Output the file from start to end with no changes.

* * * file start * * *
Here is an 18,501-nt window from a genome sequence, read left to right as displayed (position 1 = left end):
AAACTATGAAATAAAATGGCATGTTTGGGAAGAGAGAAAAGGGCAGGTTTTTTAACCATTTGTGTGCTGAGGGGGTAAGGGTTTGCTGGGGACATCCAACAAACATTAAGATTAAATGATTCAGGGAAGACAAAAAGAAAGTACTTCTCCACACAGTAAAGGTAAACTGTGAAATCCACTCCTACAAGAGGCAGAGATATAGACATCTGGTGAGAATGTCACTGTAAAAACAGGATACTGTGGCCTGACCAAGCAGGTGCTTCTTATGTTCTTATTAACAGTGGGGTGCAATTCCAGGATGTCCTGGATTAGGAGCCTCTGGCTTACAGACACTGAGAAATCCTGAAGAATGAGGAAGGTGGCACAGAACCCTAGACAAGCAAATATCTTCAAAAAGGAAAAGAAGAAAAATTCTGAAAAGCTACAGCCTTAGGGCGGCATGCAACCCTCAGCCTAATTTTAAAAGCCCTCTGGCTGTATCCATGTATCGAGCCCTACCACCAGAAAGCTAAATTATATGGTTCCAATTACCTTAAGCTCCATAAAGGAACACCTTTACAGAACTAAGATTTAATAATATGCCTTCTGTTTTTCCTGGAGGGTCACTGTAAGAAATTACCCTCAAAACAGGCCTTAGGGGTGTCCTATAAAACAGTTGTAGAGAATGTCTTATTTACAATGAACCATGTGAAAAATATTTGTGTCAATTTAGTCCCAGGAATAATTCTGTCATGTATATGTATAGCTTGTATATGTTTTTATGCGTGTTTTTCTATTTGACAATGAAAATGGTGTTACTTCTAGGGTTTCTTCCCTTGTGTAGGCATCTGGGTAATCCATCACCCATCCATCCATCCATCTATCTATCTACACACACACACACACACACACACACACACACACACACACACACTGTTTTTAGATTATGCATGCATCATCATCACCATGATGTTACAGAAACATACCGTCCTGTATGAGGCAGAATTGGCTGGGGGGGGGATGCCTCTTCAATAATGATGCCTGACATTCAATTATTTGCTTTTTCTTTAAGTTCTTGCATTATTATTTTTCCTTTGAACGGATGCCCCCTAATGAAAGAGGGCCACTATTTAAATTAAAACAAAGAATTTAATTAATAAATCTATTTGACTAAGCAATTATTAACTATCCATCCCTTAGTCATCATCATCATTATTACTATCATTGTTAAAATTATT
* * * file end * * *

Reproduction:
Here is an 18,501-nt window from a genome sequence, read left to right as displayed (position 1 = left end):
AAACTATGAAATAAAATGGCATGTTTGGGAAGAGAGAAAAGGGCAGGTTTTTTAACCATTTGTGTGCTGAGGGGGTAAGGGTTTGCTGGGGACATCCAACAAACATTAAGATTAAATGATTCAGGGAAGACAAAAAGAAAGTACTTCTCCACACAGTAAAGGTAAACTGTGAAATCCACTCCTACAAGAGGCAGAGATATAGACATCTGGTGAGAATGTCACTGTAAAAACAGGATACTGTGGCCTGACCAAGCAGGTGCTTCTTATGTTCTTATTAACAGTGGGGTGCAATTCCAGGATGTCCTGGATTAGGAGCCTCTGGCTTACAGACACTGAGAAATCCTGAAGAATGAGGAAGGTGGCACAGAACCCTAGACAAGCAAATATCTTCAAAAAGGAAAAGAAGAAAAATTCTGAAAAGCTACAGCCTTAGGGCGGCATGCAACCCTCAGCCTAATTTTAAAAGCCCTCTGGCTGTATCCATGTATCGAGCCCTACCACCAGAAAGCTAAATTATATGGTTCCAATTACCTTAAGCTCCATAAAGGAACACCTTTACAGAACTAAGATTTAATAATATGCCTTCTGTTTTTCCTGGAGGGTCACTGTAAGAAATTACCCTCAAAACAGGCCTTAGGGGTGTCCTATAAAACAGTTGTAGAGAATGTCTTATTTACAATGAACCATGTGAAAAATATTTGTGTCAATTTAGTCCCAGGAATAATTCTGTCATGTATATGTATAGCTTGTATATGTTTTTATGCGTGTTTTTCTATTTGACAATGAAAATGGTGTTACTTCTAGGGTTTCTTCCCTTGTGTAGGCATCTGGGTAATCCATCACCCATCCATCCATCCATCTATCTATCTACACACACACACACACACACACACACACACACACACACACACACTGTTTTTAGATTATGCATGCATCATCATCACCATGATGTTACAGAAACATACCGTCCTGTATGAGGCAGAATTGGCTGGGGGGGGGATGCCTCTTCAATAATGATGCCTGACATTCAATTATTTGCTTTTTCTTTAAGTTCTTGCATTATTATTTTTCCTTTGAACGGATGCCCCCTAATGAAAGAGGGCCACTATTTAAATTAAAACAAAGAATTTAATTAATAAATCTATTTGACTAAGCAATTATTAACTATCCATCCCTTAGTCATCATCATCATTATTACTATCATTGTTAAAATTATT